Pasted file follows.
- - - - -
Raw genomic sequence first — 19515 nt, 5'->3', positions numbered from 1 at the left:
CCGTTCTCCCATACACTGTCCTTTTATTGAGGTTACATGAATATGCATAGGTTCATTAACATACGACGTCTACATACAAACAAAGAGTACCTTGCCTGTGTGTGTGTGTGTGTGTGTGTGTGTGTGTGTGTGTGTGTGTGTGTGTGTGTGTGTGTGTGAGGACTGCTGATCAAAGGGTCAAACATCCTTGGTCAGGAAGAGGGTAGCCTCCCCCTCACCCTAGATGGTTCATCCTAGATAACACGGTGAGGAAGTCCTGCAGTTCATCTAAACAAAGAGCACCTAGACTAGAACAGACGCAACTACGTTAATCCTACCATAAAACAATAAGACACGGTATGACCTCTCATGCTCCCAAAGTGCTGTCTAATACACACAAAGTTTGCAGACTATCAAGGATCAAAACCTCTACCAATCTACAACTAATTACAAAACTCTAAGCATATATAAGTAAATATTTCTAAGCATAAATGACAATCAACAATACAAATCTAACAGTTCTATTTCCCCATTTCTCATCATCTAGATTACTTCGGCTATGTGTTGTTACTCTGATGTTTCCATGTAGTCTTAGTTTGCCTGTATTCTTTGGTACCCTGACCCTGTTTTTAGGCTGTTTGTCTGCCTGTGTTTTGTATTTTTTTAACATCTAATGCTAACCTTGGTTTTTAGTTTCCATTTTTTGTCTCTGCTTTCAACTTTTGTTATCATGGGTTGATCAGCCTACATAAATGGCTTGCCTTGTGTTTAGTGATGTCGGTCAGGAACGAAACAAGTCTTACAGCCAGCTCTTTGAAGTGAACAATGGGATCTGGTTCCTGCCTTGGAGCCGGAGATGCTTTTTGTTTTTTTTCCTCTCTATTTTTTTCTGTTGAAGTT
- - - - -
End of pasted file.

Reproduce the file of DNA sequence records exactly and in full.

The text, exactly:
Raw genomic sequence first — 19515 nt, 5'->3', positions numbered from 1 at the left:
CCGTTCTCCCATACACTGTCCTTTTATTGAGGTTACATGAATATGCATAGGTTCATTAACATACGACGTCTACATACAAACAAAGAGTACCTTGCCTGTGTGTGTGTGTGTGTGTGTGTGTGTGTGTGTGTGTGTGTGTGTGTGTGTGTGTGTGTGTGAGGACTGCTGATCAAAGGGTCAAACATCCTTGGTCAGGAAGAGGGTAGCCTCCCCCTCACCCTAGATGGTTCATCCTAGATAACACGGTGAGGAAGTCCTGCAGTTCATCTAAACAAAGAGCACCTAGACTAGAACAGACGCAACTACGTTAATCCTACCATAAAACAATAAGACACGGTATGACCTCTCATGCTCCCAAAGTGCTGTCTAATACACACAAAGTTTGCAGACTATCAAGGATCAAAACCTCTACCAATCTACAACTAATTACAAAACTCTAAGCATATATAAGTAAATATTTCTAAGCATAAATGACAATCAACAATACAAATCTAACAGTTCTATTTCCCCATTTCTCATCATCTAGATTACTTCGGCTATGTGTTGTTACTCTGATGTTTCCATGTAGTCTTAGTTTGCCTGTATTCTTTGGTACCCTGACCCTGTTTTTAGGCTGTTTGTCTGCCTGTGTTTTGTATTTTTTTAACATCTAATGCTAACCTTGGTTTTTAGTTTCCATTTTTTGTCTCTGCTTTCAACTTTTGTTATCATGGGTTGATCAGCCTACATAAATGGCTTGCCTTGTGTTTAGTGATGTCGGTCAGGAACGAAACAAGTCTTACAGCCAGCTCTTTGAAGTGAACAATGGGATCTGGTTCCTGCCTTGGAGCCGGAGATGCTTTTTGTTTTTTTTCCTCTCTATTTTTTTCTGTTGAAGTT